MadSci Network: Computer Science

Re: what is digital, how does it work.

Date: Thu Dec 7 10:21:34 2000
Posted By: Yiannis Mavroukakis, Grad student, MSc Advanced Software Engineering, University of Westminster
Area of science: Computer Science
ID: 976073644.Cs

I assume that by asking, what is digital, you mean what is the difference
between a digital and an analogue design or signal.
The easiest comparison that comes to mind, is one of a telephone line
carrying data.
Imagine that the data in the analogue case, is carried as high pitched
sounds (modem "shrieks") which are translated at the modem into data. The
"shrieks" are the way the data has to travel down a line designed for
analogue operations. If you examine a waveform for an analog transmission,
you will observe that it has lots of irregular peaks and valleys. The
problem that this carries is this: When the analogue signal is carried
over long distances it tends to degrade, and introduce errors to the
signal. Because of the nature of the waveform, those errors cannot be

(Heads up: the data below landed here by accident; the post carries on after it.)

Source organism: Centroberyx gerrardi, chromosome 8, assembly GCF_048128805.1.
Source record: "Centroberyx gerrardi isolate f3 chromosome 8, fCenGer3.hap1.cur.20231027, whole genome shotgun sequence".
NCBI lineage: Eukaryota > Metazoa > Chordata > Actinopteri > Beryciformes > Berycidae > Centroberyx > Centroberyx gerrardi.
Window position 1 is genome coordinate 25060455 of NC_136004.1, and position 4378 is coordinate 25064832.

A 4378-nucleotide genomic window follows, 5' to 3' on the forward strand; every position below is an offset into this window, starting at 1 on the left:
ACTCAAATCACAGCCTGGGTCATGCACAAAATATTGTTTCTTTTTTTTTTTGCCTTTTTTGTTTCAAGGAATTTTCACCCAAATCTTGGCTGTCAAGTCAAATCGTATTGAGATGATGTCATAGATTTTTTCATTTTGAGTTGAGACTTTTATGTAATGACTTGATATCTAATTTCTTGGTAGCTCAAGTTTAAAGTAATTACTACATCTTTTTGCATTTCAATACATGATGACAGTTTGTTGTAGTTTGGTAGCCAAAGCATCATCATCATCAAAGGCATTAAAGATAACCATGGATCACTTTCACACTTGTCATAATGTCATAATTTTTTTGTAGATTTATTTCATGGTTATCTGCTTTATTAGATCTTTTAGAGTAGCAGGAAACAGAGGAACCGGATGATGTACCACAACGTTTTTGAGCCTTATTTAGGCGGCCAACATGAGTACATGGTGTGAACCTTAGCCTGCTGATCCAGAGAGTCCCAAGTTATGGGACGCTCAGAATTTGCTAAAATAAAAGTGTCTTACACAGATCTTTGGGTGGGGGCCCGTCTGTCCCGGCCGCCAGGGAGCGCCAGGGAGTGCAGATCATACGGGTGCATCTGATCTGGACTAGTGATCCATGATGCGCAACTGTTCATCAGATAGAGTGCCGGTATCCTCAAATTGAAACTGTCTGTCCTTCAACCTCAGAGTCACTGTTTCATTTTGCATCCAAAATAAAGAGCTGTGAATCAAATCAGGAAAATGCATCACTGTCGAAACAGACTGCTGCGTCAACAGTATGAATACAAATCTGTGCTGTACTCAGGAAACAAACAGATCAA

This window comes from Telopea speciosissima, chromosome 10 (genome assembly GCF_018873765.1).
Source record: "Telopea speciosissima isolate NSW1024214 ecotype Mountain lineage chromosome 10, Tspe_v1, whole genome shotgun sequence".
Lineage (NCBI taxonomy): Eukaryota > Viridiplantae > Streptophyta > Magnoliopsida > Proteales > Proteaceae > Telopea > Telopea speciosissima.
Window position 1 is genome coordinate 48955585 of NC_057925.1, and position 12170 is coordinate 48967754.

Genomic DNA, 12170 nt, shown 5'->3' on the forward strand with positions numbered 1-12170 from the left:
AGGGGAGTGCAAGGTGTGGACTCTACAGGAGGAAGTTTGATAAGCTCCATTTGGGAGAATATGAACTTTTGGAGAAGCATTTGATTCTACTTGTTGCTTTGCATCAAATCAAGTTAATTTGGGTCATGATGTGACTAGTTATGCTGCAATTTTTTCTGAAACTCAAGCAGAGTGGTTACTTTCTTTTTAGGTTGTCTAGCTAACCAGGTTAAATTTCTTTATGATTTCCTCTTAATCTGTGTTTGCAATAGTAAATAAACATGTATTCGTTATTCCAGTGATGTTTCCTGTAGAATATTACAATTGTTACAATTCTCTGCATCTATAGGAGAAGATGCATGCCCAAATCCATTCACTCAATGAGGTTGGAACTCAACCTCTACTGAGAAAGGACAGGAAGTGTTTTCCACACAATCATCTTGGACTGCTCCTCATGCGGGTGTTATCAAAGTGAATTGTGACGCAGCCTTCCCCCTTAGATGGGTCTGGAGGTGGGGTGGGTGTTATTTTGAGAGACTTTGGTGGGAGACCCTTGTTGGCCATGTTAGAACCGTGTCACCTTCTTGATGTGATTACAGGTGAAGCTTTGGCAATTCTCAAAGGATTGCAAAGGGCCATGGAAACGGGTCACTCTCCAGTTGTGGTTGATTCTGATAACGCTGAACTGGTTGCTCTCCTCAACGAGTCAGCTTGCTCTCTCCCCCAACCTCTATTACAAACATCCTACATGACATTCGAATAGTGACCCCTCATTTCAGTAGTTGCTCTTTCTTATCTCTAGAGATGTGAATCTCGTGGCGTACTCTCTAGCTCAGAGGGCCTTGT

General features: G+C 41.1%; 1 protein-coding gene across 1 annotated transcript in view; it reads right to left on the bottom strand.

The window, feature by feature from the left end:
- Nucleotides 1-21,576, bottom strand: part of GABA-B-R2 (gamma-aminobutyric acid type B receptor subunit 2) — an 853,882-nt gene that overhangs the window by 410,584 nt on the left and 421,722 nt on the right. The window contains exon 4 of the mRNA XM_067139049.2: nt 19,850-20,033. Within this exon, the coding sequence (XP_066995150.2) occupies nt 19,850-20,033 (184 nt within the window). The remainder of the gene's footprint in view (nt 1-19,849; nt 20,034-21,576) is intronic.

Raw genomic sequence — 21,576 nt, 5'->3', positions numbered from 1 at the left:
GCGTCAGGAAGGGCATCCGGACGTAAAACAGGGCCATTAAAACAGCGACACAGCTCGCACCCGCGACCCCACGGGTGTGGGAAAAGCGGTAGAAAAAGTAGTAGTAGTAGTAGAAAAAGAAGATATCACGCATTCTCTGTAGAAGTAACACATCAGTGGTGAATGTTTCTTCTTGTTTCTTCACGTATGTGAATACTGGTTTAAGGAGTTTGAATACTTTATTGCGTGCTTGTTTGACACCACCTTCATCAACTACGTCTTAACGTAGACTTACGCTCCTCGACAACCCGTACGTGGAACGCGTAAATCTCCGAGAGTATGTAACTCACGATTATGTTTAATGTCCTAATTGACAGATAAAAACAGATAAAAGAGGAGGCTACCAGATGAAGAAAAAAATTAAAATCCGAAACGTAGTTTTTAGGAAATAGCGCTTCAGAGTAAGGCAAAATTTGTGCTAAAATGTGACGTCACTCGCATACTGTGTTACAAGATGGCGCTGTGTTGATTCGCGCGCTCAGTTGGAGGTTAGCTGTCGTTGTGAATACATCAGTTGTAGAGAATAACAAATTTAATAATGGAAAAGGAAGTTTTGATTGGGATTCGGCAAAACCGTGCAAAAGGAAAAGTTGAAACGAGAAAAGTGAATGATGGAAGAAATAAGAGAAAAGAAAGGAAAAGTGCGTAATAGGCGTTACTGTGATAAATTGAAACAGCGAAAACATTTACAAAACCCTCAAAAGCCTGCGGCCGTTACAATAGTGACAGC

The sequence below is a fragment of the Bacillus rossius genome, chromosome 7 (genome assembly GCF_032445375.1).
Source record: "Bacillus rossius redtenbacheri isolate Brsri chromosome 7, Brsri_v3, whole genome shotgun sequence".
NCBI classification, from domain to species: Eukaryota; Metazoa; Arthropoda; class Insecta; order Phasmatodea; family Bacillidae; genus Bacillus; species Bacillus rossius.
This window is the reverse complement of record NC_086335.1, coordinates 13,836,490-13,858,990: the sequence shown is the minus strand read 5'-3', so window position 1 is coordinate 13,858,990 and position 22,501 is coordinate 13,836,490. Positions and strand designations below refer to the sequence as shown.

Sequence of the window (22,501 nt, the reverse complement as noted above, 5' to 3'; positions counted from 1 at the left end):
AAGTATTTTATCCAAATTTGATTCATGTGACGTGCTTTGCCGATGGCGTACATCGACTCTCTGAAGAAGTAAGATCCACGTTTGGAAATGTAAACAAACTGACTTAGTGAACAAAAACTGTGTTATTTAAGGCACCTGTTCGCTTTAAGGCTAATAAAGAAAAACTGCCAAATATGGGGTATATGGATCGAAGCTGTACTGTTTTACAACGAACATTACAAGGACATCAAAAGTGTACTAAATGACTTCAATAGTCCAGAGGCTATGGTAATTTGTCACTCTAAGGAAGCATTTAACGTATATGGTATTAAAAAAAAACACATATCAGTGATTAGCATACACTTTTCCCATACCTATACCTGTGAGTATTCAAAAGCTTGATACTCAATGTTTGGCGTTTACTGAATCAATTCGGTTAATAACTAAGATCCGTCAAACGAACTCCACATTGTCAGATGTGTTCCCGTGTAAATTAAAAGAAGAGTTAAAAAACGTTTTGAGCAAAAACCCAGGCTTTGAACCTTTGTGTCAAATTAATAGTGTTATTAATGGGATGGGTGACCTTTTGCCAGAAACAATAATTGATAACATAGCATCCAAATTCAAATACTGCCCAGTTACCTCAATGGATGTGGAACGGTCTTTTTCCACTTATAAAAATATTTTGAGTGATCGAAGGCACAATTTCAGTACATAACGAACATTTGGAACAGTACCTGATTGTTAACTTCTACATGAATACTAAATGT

easily identified and rectified.
Now, the digital signal is quite different. Instead of irregular peaks and
valleys in the waveform, you have a nice clear signal that looks something
like this:

         _______      ______            ______
        |       |    |      |          |      |
        |       |    |      |          |      |
        |       |    |      |          |      |
________|       |____|      |__________|      |_________

That looks much nicer doesnt it? Not only does it look nice, it is also
much easier to detect and correct errors in the stream. The reason behind
this is in the logic of the digital stream itself. Data is transmitted as
differences in the voltage applied to the line, commonly +5 volts for a
binary 1 and 0 volts for a binary 0. Whatever device is at the other end,
makes sense of the digital data, in the way it was programmed to do. The
digital signal is also much easier to "boost" for transmission over long
distances, again because of the waveform type.

I hope this is what you were looking for.


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